When the walking patient's weight is put on a leg, the bottom 4 of the subfloor hits the pavement first. The arcuate shape facilitates the walking action. The body weight is transmitted through the elements 10, to the springs 7, and then to the subfloor portion 3. But the spring action causes the piston 8 to compress the gas in the cylinder 9, slowing the transmission of all of the force to the subfloor while allowing the boot portion to reach the subfloor portion. If the spring selected is strong enough, and the patient light enough the boot portion may never reach the subfloor portion. This may be desirable in the early stages of some therapy. It has been found that the spring extending when weight is removed lifts the foot and facilitates walking.

A resilient structure such as a spring or foam 15 may be interposed between the boot portion and the subfloor portion to prevent the entry of foreign items and provide further load damping. The subfloor portion may be recessed to receive a portion of the resilient structure 15. Everything except the elongate elements may be removed by simply unfastening the boot and lifting foot and the elements out of the members 5, when not needed. The reverse process reassembles the apparatus for walking. A stop 17 limits the upward motion of the boot portion on the members 5.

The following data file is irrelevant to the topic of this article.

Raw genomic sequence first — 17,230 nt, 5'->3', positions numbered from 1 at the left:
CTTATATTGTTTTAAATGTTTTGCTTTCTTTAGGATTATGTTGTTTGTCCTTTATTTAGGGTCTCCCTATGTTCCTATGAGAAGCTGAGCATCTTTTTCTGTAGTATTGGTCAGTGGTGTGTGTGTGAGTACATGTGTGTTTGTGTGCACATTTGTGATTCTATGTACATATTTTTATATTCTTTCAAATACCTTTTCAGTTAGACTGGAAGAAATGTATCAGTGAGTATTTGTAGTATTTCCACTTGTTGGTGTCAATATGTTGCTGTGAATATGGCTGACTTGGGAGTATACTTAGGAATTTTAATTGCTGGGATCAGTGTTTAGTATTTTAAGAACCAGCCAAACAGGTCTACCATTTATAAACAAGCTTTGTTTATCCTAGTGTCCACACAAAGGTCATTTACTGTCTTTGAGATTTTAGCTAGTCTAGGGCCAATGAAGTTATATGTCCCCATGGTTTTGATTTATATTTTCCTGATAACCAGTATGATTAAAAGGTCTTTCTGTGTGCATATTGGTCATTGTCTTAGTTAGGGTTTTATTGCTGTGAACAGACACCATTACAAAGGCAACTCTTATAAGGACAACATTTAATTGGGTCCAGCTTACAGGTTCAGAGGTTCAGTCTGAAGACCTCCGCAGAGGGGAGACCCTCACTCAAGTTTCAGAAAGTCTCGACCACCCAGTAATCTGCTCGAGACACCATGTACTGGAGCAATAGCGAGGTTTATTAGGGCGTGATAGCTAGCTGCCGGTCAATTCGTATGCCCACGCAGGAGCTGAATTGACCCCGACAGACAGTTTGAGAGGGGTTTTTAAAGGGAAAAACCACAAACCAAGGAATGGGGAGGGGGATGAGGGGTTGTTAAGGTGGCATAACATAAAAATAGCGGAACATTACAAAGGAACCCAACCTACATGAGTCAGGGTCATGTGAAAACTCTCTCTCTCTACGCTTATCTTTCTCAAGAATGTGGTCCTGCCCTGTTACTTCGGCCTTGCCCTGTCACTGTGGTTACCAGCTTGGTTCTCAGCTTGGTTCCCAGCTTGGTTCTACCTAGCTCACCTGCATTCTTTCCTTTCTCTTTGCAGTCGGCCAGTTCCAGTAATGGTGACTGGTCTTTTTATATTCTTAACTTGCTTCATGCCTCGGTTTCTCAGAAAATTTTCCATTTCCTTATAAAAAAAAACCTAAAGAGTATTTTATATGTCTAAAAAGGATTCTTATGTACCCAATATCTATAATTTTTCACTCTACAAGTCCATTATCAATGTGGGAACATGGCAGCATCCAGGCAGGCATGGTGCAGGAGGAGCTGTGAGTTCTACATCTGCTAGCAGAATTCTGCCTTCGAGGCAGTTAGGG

While we have shown and described the preferred embodiments of our invention, it will be understood that the invention may be embodied otherwise than as herein specifically illustrated or described, and that certain changes in form and arrangement of parts and the specific manner of practicing the invention may be made within the underlying idea or principles of the invention.

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Reference
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Referenced by
Citing PatentFiling datePublication dateApplicantTitle
US8784350 *Dec 9, 2010Jul 22, 2014Donald M. CohenAuto-accommodating therapeutic brace
US9248042Sep 12, 2012Feb 2, 2016Yessenia LopezDorsal foot splint
US9333644Apr 11, 2011May 10, 2016Lockheed Martin CorporationPortable load lifting system
US20050127673 *Nov 16, 2004Jun 16, 2005Simpson Neil Andrew A.Tubing seal
US20120150086 *Dec 9, 2010Jun 14, 2012Cohen Donald MAuto-Accommodating Therapeutic Brace
DE102010054282A1 *Dec 13, 2010Jun 14, 2012Pohlig GmbhOrthese
Classifications
U.S. Classification602/11, 36/142, 182/230, 482/77, 602/12
International ClassificationA61F5/00, E04G1/00, A63B25/08, A43B7/24
Cooperative ClassificationA61F5/0195, A43B13/18, A43B7/00
European ClassificationA43B13/18, A61F5/01P, A43B7/00
Legal Events
DateCodeEventDescription
Apr 14, 2004ASAssignment
Owner name: R.G. PARTNERSHIP LLP, FLORIDA
Free format text: ASSIGNMENT OF ASSIGNORS INTEREST;ASSIGNORS:GRAHAM, MARK;ROCHE, MARTIN;REEL/FRAME:015224/0867
Effective date: 20040319
Aug 23, 2010REMIMaintenance fee reminder mailed
Oct 22, 2010SULPSurcharge for late payment
Oct 22, 2010FPAYFee payment
Year of fee payment: 4
Aug 29, 2014REMIMaintenance fee reminder mailed
Jan 16, 2015LAPSLapse for failure to pay maintenance fees
Mar 10, 2015FPExpired due to failure to pay maintenance fee
Effective date: 20150116